4) Listen. Pay close attention and heed what your body tells you – it is usually much smarter than your brain when it comes to eating. If a food doesn’t make you feel good, pay attention to that. In the moment when you face a decision to eat something that may not align with your health goals, it is this connection to your body that is far more meaningful than fear of what the scale might say tomorrow or some macro you’re trying to hit. Also? The brain will tell you that you should eat a food (“Grandma made it especially for me,” “I’m only at this restaurant once a year”), but your body knows best (“I get a stomachache when I eat that,” “That dessert spikes my blood sugar and makes me ravenously hungry”).

5) Adapt. Be open and willing to learn, adjust and pivot as necessary, and give these tweaks time to work. It’s easy to be swayed by blogs or social media but be wary of paralysis by analysis. Trying a new tactic every few days (Extended fasts! Carnivore! High fat! Egg fasts! Protein sparing!) is a recipe for disaster, will undermine your confidence and quite frankly, make you a little batty. It’s also unlikely to result in much weight loss, and if it does, you won’t know exactly what worked because you’ve thrown so many variables at the situation. When in doubt, go back to basics, keep carbs low, watch added fat intake and see #6.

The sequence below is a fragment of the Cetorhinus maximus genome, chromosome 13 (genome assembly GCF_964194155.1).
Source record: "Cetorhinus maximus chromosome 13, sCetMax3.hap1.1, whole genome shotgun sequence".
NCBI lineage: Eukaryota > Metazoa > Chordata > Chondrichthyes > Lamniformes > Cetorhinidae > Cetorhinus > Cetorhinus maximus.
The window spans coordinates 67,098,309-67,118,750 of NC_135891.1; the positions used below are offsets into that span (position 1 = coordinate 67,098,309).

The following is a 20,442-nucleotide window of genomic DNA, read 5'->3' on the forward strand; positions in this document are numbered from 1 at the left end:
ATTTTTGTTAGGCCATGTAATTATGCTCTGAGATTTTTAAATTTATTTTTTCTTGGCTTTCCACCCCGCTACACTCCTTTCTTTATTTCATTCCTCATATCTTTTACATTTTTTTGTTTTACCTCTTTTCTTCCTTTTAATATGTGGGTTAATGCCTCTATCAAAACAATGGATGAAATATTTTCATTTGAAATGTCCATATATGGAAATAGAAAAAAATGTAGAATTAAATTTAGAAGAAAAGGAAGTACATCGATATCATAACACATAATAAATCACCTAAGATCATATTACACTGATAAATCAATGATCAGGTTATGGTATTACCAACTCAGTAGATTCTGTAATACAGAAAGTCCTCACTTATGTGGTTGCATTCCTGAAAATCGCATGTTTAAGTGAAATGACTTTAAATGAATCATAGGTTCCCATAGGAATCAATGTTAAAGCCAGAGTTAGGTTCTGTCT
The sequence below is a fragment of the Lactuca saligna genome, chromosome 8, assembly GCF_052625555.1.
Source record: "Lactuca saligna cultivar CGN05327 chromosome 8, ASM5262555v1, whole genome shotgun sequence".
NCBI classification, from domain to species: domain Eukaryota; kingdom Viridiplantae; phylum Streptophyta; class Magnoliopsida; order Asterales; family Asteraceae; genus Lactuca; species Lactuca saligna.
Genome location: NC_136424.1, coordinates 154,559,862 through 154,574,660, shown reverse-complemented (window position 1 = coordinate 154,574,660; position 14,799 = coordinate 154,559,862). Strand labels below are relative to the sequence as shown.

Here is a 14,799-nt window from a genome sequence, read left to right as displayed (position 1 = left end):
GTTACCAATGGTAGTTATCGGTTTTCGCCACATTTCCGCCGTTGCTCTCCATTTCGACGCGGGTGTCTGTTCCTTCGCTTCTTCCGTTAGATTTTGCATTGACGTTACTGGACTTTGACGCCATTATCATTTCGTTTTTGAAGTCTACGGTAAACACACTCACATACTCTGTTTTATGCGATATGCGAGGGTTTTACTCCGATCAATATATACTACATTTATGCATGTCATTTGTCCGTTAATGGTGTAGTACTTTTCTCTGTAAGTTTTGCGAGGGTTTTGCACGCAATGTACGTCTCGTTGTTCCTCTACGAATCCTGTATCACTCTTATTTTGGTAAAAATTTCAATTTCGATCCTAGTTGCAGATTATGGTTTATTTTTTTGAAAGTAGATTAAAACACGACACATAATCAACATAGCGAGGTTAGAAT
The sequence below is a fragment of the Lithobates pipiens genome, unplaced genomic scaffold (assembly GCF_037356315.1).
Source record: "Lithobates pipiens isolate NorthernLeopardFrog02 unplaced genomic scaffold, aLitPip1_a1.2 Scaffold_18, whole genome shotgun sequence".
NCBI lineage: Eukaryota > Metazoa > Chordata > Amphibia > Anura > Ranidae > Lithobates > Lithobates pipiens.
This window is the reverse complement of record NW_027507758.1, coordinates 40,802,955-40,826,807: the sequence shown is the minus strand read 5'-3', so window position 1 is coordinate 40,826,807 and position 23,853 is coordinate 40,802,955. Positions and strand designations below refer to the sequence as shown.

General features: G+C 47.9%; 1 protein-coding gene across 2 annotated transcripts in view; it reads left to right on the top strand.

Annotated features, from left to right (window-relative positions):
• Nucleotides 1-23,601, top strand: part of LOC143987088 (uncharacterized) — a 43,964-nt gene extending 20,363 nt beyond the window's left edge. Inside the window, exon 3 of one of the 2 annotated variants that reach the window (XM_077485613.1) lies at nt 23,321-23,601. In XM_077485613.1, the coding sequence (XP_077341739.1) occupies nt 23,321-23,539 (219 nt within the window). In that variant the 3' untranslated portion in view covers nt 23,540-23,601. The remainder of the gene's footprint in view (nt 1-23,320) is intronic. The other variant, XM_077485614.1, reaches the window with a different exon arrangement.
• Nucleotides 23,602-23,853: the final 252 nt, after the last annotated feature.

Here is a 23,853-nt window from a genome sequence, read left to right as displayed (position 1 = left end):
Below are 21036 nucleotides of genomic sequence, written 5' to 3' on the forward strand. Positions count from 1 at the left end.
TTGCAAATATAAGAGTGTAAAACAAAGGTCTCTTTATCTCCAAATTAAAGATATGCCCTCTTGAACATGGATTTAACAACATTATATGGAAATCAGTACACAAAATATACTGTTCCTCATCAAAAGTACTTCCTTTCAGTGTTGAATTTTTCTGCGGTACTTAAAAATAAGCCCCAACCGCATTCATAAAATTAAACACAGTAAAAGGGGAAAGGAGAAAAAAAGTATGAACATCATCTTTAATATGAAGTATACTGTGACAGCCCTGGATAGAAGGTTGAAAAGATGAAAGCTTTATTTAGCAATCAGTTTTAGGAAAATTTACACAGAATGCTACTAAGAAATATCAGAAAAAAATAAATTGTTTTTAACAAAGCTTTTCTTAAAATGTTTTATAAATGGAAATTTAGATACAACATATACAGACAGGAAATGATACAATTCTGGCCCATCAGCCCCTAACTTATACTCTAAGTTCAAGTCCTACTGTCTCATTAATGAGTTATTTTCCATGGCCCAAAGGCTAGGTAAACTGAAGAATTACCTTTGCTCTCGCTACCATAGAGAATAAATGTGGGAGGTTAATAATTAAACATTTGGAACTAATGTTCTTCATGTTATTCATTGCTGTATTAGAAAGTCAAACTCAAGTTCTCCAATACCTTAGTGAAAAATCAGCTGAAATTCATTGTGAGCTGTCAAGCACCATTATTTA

6) Keep it simple, most of the time. If you spend any time at all reading low carb recipes, blogs, books and social media feeds, you will get the impression that you need to spend a lot of time planning, counting, prepping and cooking your meals or that everyone is eating every morsel of food dripping with butter, bacon and cheese.

The truth is that after you have been low carb for a while, you will be best served by keeping your food relatively simple and avoiding the notion that every meal is an opportunity for a food party. For one, your appetite will be diminished, and you will likely not need quite so much, but also, the more palatable your food is, the more of it you will consume – even if you are fat-adapted: think plain burgers as opposed to burgers with cheese, bacon, and (sugar-free) ketchup. Both offer satiety, but the burgers with all the fixings leads to eating significantly more.